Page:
December 23, 2020•624 words
Near-Unconscious consumption is the name I've (just) given to that state of just consuming, not thinking about what you're doing, not really thinking all that much about the content, just sort of floating on the breeze that what ever you're consuming is blowing at you.
I notice it the most on the internet. It's one of the (many) reasons why I've left social media almost entirely: I couldn't, without unreasonable effort, consistently avoid falling into this state. (When it's me against a recommendation algorithm designed to keep my attention as long as possible (with millions, even billions of users' behavior data to back it up, I'm somehow unsurprised that I sometimes lose.) When I let myself get pulled in, I pretty much become unconscious; time flies by, and I don't think about anything other than what I'm consuming. I will often emerge from this state unhappy and with little memory of what I consumed except for the final pieces of content closest to the end.
It's pretty dystopian when you think about it.
Sometimes I'll see people I care about browsing TikTok. They will just lay down, open up the app, and then sit there for hours on end (if their schedule allows) just scrolling, random sounds blaring from their phone, eyes flitting up and down the screen. Once they're done, it's like it never even happened; they don't have anything cool to talk about, anything interesting they read, just a few hours gone to ByteDance's profit machine. It really hurts me to watch, because there's no way to bring it up to them without sounding patronizing or uncool, despite the fact that I am years younger than them. When I do, it'll just go:
"Dude it's really painful for me to watch you just scroll for so long."
"But hehe TikTok funny"
And that will be the end of the conversation. I'm not even joking about their response: they literally say, "Hehe TikTok funny". (This is turning into a rant about social media so I'll turn back toward the main idea of this article, but this is something that's been on my mind for a long time and once I started writing I realized how I actualy felt about it.)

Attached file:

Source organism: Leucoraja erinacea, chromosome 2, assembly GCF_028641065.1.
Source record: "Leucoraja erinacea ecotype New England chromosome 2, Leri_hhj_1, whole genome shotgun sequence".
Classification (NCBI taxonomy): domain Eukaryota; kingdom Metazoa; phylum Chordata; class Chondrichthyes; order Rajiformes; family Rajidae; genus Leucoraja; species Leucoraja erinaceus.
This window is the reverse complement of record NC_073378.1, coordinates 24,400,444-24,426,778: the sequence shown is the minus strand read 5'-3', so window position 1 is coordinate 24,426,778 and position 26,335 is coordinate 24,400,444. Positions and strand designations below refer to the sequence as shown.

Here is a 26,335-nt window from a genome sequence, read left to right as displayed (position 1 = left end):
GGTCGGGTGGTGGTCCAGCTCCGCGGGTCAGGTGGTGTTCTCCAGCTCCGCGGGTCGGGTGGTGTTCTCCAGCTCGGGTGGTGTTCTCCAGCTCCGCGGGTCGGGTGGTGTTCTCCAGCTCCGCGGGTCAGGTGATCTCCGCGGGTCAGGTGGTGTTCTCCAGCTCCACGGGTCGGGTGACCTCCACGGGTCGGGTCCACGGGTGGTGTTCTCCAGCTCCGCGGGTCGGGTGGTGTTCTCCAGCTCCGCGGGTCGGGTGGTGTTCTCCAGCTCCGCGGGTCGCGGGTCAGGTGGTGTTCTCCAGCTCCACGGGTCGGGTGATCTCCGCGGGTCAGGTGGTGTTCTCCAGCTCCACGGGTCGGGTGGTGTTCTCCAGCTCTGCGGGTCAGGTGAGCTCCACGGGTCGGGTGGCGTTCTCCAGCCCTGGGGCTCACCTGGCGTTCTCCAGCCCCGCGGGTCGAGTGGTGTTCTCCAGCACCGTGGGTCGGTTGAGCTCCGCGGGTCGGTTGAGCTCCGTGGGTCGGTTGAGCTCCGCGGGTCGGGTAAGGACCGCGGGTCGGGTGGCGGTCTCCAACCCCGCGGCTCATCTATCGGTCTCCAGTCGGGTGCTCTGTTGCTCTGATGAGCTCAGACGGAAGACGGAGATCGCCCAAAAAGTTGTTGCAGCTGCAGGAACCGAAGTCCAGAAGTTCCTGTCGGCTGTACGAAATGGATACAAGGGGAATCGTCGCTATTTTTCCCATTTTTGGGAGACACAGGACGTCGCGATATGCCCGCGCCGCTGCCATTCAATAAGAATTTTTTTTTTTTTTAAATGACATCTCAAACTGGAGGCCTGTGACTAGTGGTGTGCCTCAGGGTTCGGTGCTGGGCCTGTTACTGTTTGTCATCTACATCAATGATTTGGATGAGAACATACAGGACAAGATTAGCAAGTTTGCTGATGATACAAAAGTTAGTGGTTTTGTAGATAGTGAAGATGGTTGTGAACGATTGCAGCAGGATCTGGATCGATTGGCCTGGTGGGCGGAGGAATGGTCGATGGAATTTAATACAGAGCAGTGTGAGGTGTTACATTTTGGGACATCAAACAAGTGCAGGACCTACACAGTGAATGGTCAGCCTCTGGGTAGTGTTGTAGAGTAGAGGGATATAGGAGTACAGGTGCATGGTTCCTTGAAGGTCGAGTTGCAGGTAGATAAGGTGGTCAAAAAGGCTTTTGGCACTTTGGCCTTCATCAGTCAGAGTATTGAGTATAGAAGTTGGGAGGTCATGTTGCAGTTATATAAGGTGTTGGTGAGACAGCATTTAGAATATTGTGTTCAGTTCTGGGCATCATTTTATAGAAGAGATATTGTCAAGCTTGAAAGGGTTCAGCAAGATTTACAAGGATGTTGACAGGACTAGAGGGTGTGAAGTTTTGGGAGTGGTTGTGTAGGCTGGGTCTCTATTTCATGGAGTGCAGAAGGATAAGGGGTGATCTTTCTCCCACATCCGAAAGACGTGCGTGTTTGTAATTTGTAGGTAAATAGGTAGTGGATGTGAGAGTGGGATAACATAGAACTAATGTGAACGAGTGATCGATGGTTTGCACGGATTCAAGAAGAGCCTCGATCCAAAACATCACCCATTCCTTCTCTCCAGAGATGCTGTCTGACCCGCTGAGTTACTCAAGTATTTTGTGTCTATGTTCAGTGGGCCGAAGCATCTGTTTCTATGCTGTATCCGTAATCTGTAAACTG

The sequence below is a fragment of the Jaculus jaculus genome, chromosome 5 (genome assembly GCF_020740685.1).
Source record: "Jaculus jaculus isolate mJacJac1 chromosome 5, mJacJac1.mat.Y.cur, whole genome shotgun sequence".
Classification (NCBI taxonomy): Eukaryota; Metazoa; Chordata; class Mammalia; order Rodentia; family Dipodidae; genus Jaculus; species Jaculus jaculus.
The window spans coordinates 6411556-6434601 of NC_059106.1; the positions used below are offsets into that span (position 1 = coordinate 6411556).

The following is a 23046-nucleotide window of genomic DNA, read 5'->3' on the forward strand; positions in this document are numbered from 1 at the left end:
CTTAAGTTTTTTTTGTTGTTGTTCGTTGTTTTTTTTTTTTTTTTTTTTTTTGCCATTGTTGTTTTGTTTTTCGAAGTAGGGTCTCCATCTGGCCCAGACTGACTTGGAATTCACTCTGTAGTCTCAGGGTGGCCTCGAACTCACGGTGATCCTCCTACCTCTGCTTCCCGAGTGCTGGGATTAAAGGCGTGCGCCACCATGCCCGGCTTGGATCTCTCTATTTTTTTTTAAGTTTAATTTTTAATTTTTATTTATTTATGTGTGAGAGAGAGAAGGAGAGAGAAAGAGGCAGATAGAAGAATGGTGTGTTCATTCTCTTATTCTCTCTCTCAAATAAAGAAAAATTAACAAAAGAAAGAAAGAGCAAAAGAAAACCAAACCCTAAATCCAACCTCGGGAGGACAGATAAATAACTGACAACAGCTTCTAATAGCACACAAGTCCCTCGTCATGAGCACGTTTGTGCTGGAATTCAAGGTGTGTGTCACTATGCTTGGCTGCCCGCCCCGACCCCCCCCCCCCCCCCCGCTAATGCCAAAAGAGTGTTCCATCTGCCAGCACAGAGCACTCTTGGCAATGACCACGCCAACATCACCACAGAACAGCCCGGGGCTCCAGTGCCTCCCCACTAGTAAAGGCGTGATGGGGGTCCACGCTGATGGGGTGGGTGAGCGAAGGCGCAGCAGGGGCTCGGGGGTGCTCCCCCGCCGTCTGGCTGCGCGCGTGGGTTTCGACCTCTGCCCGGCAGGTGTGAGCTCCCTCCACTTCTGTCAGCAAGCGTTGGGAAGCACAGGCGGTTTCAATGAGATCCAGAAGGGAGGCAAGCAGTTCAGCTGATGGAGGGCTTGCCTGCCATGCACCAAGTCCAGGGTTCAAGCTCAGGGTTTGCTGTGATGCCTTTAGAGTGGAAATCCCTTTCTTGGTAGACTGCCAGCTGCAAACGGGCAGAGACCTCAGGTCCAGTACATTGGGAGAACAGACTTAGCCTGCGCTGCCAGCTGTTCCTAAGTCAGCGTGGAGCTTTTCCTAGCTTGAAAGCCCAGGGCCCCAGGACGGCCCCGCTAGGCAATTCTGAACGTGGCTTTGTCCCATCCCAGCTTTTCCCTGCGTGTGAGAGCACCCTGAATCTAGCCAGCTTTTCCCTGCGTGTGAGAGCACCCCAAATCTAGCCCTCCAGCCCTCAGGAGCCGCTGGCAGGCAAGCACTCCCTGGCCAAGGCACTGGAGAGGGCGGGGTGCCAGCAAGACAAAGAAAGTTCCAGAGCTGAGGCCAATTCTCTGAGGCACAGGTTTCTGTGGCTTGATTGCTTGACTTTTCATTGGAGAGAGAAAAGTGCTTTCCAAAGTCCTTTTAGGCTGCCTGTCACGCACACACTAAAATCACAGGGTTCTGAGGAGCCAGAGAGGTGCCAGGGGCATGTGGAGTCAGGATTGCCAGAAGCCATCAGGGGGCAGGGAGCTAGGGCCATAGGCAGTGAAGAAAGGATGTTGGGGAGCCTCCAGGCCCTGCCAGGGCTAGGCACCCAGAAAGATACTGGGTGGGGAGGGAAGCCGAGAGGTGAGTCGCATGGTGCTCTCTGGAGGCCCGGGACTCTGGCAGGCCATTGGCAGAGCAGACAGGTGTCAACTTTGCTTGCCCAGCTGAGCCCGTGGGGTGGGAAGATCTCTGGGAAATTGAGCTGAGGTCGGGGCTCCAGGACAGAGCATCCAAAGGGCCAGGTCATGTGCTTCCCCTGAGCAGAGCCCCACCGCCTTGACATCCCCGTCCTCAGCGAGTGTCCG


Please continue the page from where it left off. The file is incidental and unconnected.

This state of Near-Unconscious Consumption is not limited to the reach of AI; humans do it plenty well. It's this same focus that allows me to do things like read Orwell's 1984 in one day over the course of a seven-hour reading session, then read two more books before the week ends, and then not read any more for like a month. Strangely, my reading habits are very similar to my social media habits: occasionally open a book, get pulled in, probably read for a few hours, then stop for a while. I also tend to decieve myself about their nature - when opening a book, I'll tell myself that i can read for just 10 minutes, and when opening twitter.com/explore I'll tell myself that "I'm just checking out what's happening, in case I'm missing something important". (I don't read books consistently, unfortunately - I think it has something to do with a lack of good choices in books, but that's for another time.) For some reason, this state only seems to work, for me at least, in long bursts.
Like with most of the posts here, I don't have anything scientific data or sources to explain this phenomenon. I'm just observing, and I'm content to do so at this moment. One day I can revisit these posts and turn them into full-on essays, but for now I'll leave it here.
I haven't forgotten about the Firefox Focus update post - I'm waiting until I've used it for about a week.